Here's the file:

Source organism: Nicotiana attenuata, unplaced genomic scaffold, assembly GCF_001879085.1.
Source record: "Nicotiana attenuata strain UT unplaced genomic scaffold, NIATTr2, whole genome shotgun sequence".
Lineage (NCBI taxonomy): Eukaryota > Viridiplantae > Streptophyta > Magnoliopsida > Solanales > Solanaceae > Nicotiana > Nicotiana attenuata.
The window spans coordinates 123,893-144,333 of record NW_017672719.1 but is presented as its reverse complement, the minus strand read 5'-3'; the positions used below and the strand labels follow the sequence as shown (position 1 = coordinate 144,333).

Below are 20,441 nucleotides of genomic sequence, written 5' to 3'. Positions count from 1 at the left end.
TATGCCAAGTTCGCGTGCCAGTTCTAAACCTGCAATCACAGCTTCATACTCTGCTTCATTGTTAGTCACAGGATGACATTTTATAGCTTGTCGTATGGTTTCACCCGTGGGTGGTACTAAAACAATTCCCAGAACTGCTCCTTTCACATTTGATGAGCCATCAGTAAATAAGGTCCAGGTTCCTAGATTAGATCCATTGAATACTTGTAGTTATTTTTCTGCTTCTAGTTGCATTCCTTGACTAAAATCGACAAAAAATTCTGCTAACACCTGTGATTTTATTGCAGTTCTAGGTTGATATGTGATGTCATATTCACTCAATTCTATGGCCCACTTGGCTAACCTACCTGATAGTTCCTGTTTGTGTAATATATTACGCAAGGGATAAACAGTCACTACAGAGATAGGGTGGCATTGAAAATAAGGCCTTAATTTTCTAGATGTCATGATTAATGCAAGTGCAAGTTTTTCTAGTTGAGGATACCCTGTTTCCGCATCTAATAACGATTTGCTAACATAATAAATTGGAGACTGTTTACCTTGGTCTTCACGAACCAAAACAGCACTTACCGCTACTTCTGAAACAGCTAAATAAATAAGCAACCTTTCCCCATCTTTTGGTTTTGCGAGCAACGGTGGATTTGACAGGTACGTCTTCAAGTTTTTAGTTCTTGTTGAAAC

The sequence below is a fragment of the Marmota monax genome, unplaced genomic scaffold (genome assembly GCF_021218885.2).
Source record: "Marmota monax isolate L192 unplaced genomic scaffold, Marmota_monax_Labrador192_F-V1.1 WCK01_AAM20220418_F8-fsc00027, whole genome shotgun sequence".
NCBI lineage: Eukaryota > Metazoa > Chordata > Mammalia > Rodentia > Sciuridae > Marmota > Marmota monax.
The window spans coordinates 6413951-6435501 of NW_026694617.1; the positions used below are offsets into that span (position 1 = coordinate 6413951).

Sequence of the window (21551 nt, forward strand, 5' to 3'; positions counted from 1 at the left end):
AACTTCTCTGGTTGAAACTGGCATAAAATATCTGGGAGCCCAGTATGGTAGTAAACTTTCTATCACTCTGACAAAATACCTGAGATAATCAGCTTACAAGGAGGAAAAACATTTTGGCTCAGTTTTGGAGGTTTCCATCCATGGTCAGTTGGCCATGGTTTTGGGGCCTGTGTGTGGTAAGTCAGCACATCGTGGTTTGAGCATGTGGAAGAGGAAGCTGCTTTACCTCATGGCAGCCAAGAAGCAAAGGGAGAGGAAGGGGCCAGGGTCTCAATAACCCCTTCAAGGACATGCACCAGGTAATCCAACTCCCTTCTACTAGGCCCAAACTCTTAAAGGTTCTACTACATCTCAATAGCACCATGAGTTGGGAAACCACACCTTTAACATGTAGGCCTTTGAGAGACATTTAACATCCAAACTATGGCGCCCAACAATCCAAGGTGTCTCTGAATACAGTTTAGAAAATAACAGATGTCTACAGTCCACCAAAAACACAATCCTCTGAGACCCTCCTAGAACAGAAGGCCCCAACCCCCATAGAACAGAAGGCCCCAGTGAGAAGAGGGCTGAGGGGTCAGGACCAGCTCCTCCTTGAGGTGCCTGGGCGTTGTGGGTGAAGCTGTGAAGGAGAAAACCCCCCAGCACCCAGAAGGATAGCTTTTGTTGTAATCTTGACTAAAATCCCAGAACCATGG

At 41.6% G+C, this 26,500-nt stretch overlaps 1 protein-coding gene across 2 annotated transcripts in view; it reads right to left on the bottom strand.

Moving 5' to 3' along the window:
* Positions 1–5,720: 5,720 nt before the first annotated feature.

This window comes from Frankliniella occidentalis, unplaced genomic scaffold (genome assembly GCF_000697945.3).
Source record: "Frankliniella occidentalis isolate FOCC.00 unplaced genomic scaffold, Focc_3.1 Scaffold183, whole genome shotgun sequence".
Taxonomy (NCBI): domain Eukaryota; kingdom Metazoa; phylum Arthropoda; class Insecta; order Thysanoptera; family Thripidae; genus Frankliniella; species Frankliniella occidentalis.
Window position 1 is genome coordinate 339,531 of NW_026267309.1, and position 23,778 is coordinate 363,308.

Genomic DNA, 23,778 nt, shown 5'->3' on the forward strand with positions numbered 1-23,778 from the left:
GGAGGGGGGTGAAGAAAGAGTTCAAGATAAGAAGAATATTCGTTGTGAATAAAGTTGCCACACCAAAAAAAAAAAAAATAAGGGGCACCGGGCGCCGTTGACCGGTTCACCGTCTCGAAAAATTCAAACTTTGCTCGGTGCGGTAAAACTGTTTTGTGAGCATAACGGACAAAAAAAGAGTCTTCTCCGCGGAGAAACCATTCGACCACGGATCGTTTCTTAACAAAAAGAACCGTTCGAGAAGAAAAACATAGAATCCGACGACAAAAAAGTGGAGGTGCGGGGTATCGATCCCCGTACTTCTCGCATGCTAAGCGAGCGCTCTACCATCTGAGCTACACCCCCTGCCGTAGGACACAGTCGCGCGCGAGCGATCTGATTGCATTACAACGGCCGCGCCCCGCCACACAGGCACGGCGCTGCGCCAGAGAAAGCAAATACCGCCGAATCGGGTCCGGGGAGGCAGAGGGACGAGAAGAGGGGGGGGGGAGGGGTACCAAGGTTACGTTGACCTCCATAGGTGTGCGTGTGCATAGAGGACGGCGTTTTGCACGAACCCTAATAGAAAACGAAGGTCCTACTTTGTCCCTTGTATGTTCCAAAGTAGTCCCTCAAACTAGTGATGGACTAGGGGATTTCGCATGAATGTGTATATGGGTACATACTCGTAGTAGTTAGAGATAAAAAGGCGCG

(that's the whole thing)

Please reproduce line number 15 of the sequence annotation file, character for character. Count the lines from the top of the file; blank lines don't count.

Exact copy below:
* Positions 1–5,720: 5,720 nt before the first annotated feature.